Wednesday, February 16, 2011

Lunch with a master

I think everyone has someone they would like to just sit down and talk with someday.  As a musician, I would love to spend an afternoon with Beethoven, or jam out with Chopin or Vivaldi.  It would be fun to visit with J.R.R. Tolkien or C.S. Lewis, then turn around and interview the Apostles Peter and Paul.

Well, I did have a similar opportunity today.

Legoland California Master Builder Gary McIntire has been in town the past couple days promoting the new Miniland Star Wars display that opens in the park this spring.

Well, Gary's kind of a big name around the Lego community, or at least here in Utah; before he landed the Dream Job, he founded the Utah Lego User Group (a club of which I am a proud member).  And so, he wanted to see the club while he was in town.  What an exciting opportunity!  Luckily a few of us were able to get together with Gary today, along with Legoland Public Relations Representative Beth and Park Security/Glorified Truck Driver Reuben. 

And we just sat down and had lunch.

Now this wasn't quite one of those sit-downs where we "picked the master's brain" and basked in his wisdom, as anyone might imagine a musician's visit with Beethoven or a fantasy writer's evening with Tolkien.  Granted, we had our questions (I finally learned that Lego Master Builders do, in fact, run out of pieces!), and it was a blast to hear about the Legoland experience from the inside.  But mostly, we all just talked about our mutual passion: the Brick.  It was as natural a conversation as it would have been with any other club member.  We talked about what we like to build, how we acquire our pieces, where we keep our collections, ideas for future builds, what we do with our creations, experiences from shows, upcoming Lego products. . . .  Stuff like that.  Naturally the subject of addiction to the drug-like collectible minifigures also came up, and our methods for finding all of them as well as adventure stories of shopping for them.  The whole time was just plain awesome.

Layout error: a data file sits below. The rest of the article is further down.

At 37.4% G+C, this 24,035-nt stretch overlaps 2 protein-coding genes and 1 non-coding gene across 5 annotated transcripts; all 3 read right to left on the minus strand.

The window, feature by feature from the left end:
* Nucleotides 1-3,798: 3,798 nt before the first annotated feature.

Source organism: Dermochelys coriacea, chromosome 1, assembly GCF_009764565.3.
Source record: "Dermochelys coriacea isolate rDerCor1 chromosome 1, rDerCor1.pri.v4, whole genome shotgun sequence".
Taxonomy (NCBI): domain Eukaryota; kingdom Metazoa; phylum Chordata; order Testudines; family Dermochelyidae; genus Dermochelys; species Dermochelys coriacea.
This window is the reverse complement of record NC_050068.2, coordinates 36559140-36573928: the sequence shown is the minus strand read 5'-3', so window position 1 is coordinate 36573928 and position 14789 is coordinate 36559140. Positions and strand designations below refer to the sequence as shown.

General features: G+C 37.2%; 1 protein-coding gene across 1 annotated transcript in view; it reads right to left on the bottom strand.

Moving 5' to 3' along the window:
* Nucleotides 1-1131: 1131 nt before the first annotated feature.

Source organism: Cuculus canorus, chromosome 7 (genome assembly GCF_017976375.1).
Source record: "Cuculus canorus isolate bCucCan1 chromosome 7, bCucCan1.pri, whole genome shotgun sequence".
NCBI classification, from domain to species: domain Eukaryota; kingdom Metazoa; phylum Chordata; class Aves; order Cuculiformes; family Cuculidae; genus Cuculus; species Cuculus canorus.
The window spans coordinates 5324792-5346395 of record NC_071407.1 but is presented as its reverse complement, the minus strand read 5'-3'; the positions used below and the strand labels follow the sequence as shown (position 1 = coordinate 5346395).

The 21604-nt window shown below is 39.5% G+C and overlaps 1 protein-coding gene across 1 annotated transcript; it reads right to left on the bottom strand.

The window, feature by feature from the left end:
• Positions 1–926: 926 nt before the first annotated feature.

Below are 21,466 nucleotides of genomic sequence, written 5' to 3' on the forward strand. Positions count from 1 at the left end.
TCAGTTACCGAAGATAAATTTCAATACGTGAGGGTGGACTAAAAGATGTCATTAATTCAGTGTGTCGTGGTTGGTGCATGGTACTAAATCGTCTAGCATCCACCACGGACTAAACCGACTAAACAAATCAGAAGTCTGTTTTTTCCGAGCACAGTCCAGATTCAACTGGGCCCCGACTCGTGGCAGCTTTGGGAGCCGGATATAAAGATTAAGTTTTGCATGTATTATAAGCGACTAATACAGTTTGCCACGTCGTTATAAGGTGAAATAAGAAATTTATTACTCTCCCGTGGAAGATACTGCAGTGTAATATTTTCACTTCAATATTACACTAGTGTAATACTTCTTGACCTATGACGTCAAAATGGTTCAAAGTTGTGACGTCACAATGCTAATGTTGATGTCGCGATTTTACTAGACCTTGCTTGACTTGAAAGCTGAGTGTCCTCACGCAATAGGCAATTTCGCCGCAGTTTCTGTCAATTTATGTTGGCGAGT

And you know, I think that's how most visits with "the masters" would probably be: just chilling over some food and talking about stuff.  

1 comment:

Sly said...

Jam with Vivaldi! :D
That's funny. I don't think you could "jam" back in the 18th and 19th centuries, but hey, you could teach them Jazz.

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